Colombia’s Congress on Wednesday passed a $9 billion budget for the fiscal year stretching from 2013 to 2014.
A Wednesday press release from the Ministry of Finance Finance stated that the budget “aims to strengthen decentralization and ensure transformative projects for Colombia.”
“This is the result of months of work, many hours of dedication…[to] further strengthen decentralization, but at the same time we ensure that projects are done…which will…help Colombia improve in terms of growth, education [and] economic capacity,” said the country’s Finance Minister Mauricio Cardenas on Wednesday.
U Party Senator Mauricio Lizcano assured that federal funds will continue to flow into the controversial Regional Autonomous Corporations [CARs]. The CARs are unelected local authorities who decide how national funds are spent in accordance with sustainable environmental practices. Several CARs have been accused of corruption and stalling certain public works projects.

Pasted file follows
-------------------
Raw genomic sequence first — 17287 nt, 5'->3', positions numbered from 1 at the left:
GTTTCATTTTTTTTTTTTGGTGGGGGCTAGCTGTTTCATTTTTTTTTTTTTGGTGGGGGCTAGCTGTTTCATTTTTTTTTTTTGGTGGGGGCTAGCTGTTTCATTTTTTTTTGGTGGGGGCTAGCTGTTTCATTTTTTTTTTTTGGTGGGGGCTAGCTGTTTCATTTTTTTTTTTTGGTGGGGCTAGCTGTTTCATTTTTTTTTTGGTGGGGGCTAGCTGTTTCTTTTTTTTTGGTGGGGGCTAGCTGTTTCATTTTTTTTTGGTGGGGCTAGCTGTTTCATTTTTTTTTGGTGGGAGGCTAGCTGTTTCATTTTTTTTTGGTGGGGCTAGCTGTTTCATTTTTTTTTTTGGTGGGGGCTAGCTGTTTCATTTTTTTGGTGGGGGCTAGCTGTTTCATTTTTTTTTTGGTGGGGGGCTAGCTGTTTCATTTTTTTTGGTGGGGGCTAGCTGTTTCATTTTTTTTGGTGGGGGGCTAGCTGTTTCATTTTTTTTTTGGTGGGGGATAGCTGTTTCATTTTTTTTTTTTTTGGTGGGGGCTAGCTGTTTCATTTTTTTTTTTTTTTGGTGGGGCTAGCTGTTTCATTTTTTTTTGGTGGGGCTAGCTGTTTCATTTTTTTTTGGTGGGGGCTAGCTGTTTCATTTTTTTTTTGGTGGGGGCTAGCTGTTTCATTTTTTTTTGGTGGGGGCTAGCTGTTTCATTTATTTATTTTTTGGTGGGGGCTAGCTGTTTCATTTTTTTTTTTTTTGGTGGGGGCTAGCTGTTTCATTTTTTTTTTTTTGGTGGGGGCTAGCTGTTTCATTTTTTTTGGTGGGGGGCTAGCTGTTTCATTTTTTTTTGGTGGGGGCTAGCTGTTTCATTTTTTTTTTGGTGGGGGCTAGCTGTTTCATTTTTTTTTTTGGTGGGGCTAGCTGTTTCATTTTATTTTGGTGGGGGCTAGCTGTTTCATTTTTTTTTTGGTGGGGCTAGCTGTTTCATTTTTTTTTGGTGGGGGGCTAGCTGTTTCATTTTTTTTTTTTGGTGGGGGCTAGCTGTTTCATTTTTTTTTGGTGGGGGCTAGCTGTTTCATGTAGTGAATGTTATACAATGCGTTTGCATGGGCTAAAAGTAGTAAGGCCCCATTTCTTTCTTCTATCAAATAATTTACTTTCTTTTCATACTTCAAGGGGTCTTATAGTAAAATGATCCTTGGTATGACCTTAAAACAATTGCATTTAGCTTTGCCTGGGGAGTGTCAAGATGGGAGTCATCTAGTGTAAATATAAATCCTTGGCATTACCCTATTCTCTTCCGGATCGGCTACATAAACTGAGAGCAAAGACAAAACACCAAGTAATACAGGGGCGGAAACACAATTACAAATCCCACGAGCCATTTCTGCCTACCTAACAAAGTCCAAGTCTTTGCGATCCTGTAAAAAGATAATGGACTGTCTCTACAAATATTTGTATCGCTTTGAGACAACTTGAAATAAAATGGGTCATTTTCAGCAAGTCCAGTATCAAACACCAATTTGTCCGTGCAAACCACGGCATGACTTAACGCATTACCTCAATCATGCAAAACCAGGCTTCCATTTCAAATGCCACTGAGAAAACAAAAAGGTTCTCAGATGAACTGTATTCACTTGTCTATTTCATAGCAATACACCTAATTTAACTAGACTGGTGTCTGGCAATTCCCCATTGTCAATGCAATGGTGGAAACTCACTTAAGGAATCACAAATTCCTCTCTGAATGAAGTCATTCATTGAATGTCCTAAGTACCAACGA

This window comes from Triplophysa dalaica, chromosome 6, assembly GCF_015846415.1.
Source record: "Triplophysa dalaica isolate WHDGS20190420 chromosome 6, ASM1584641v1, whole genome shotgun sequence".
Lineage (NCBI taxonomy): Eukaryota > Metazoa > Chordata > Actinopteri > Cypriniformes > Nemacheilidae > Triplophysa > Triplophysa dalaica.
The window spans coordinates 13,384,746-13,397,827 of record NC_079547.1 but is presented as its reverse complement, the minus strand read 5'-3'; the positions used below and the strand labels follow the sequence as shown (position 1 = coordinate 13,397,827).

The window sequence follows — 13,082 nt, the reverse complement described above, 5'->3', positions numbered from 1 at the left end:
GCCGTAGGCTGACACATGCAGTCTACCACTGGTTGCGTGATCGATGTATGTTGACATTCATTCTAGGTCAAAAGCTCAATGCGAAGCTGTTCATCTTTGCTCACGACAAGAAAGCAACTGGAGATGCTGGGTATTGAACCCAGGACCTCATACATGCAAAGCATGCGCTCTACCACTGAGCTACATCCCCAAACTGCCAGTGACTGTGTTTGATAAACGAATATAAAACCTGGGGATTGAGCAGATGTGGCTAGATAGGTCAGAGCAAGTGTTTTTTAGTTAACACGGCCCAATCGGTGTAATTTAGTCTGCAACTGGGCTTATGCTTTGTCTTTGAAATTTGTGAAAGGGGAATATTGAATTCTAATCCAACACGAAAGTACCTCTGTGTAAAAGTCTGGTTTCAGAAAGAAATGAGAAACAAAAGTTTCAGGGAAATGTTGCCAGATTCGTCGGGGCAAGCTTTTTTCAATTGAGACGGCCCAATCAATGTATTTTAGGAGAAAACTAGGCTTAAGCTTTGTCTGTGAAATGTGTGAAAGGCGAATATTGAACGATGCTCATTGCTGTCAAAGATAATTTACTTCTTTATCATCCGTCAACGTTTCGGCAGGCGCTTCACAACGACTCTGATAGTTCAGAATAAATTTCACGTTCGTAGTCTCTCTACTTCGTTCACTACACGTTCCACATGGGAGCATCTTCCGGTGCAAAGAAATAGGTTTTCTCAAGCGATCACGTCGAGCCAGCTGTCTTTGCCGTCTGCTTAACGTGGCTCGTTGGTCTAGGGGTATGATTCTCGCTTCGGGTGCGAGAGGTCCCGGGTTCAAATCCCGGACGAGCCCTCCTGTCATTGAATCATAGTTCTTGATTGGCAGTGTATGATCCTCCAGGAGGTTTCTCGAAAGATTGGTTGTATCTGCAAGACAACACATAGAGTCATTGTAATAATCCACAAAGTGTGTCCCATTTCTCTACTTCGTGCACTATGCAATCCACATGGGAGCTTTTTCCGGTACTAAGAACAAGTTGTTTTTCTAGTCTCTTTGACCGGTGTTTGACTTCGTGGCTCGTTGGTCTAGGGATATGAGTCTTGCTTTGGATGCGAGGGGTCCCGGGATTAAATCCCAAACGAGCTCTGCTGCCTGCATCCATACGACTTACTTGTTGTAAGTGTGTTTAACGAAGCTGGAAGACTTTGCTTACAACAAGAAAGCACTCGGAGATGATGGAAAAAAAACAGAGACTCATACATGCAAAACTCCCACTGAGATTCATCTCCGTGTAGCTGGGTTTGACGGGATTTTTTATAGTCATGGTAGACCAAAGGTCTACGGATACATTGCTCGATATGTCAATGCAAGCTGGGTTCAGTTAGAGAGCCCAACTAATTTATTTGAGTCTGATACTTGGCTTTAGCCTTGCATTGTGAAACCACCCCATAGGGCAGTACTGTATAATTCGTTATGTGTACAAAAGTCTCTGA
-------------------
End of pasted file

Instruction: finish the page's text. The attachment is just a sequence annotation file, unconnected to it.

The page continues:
In addition to expressing the government’s desire to spur infrastructure growth, Cardenas said there will be “no support for…projects that are not really productive…OCAD [elected and unelected officials responsible for evaluating investment projects] may not approve anything without [it first] going through a study [performed by] the national government.”
Congress’ approval of the budget, which still needs to be signed by President Juan Manuel Santos, comes on the heels of a report which labeled Colombia’s infrastructure one of the worst in Latin America. The report by the social and economic investigative body Fedesarrollo recommended that $11 billion be invested annually until 2020 if Colombia is to get up to par.
According to the president of Fedesarrollo, Colombia “doesn’t have the infrastructure to continue to grow at the rates we expected” due to a lack of public investment and institutional factors that fail to stimulate private investment.
“In Colombia we have a problem between quality and quantity. No investments have been made with the top quality because this costs more and the benefits cannot be seen in the short term, meaning it does not hold benefit from the political point of view which is looking for immediate results,” said Fedesarollo President Leonardo Villar at a November 23 meeting of the National Congress on Infrastructure.